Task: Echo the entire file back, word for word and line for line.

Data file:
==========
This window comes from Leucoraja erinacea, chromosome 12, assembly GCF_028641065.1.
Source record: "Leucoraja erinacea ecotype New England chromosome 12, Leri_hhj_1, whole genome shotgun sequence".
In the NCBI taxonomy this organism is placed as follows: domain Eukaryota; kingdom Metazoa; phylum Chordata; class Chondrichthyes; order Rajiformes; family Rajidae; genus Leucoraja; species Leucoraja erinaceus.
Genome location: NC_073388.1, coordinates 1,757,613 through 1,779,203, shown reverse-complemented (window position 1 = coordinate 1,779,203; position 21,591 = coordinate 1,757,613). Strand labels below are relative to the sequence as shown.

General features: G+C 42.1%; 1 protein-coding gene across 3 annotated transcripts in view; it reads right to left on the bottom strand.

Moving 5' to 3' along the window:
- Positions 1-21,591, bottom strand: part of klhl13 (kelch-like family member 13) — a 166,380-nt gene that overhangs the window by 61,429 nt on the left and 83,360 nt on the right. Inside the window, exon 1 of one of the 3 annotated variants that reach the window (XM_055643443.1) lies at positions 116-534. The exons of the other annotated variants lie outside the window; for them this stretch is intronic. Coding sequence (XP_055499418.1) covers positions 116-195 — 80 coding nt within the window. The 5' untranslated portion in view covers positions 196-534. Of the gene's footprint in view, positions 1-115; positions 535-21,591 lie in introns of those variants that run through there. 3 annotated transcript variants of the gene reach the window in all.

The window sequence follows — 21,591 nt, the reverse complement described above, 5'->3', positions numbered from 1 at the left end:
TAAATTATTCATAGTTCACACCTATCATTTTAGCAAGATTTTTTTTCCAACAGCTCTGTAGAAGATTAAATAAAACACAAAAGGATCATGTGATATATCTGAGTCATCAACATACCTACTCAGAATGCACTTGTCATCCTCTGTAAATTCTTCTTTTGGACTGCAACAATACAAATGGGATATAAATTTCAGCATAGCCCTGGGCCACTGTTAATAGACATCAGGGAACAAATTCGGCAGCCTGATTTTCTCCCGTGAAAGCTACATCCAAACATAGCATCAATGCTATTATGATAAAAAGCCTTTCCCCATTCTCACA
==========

This window comes from Leucoraja erinacea, chromosome 12, assembly GCF_028641065.1.
Source record: "Leucoraja erinacea ecotype New England chromosome 12, Leri_hhj_1, whole genome shotgun sequence".
In the NCBI taxonomy this organism is placed as follows: domain Eukaryota; kingdom Metazoa; phylum Chordata; class Chondrichthyes; order Rajiformes; family Rajidae; genus Leucoraja; species Leucoraja erinaceus.
Genome location: NC_073388.1, coordinates 1,757,613 through 1,779,203, shown reverse-complemented (window position 1 = coordinate 1,779,203; position 21,591 = coordinate 1,757,613). Strand labels below are relative to the sequence as shown.

General features: G+C 42.1%; 1 protein-coding gene across 3 annotated transcripts in view; it reads right to left on the bottom strand.

Moving 5' to 3' along the window:
- Positions 1-21,591, bottom strand: part of klhl13 (kelch-like family member 13) — a 166,380-nt gene that overhangs the window by 61,429 nt on the left and 83,360 nt on the right. Inside the window, exon 1 of one of the 3 annotated variants that reach the window (XM_055643443.1) lies at positions 116-534. The exons of the other annotated variants lie outside the window; for them this stretch is intronic. Coding sequence (XP_055499418.1) covers positions 116-195 — 80 coding nt within the window. The 5' untranslated portion in view covers positions 196-534. Of the gene's footprint in view, positions 1-115; positions 535-21,591 lie in introns of those variants that run through there. 3 annotated transcript variants of the gene reach the window in all.

The window sequence follows — 21,591 nt, the reverse complement described above, 5'->3', positions numbered from 1 at the left end:
TAAATTATTCATAGTTCACACCTATCATTTTAGCAAGATTTTTTTTCCAACAGCTCTGTAGAAGATTAAATAAAACACAAAAGGATCATGTGATATATCTGAGTCATCAACATACCTACTCAGAATGCACTTGTCATCCTCTGTAAATTCTTCTTTTGGACTGCAACAATACAAATGGGATATAAATTTCAGCATAGCCCTGGGCCACTGTTAATAGACATCAGGGAACAAATTCGGCAGCCTGATTTTCTCCCGTGAAAGCTACATCCAAACATAGCATCAATGCTATTATGATAAAAAGCCTTTCCCCATTCTCACA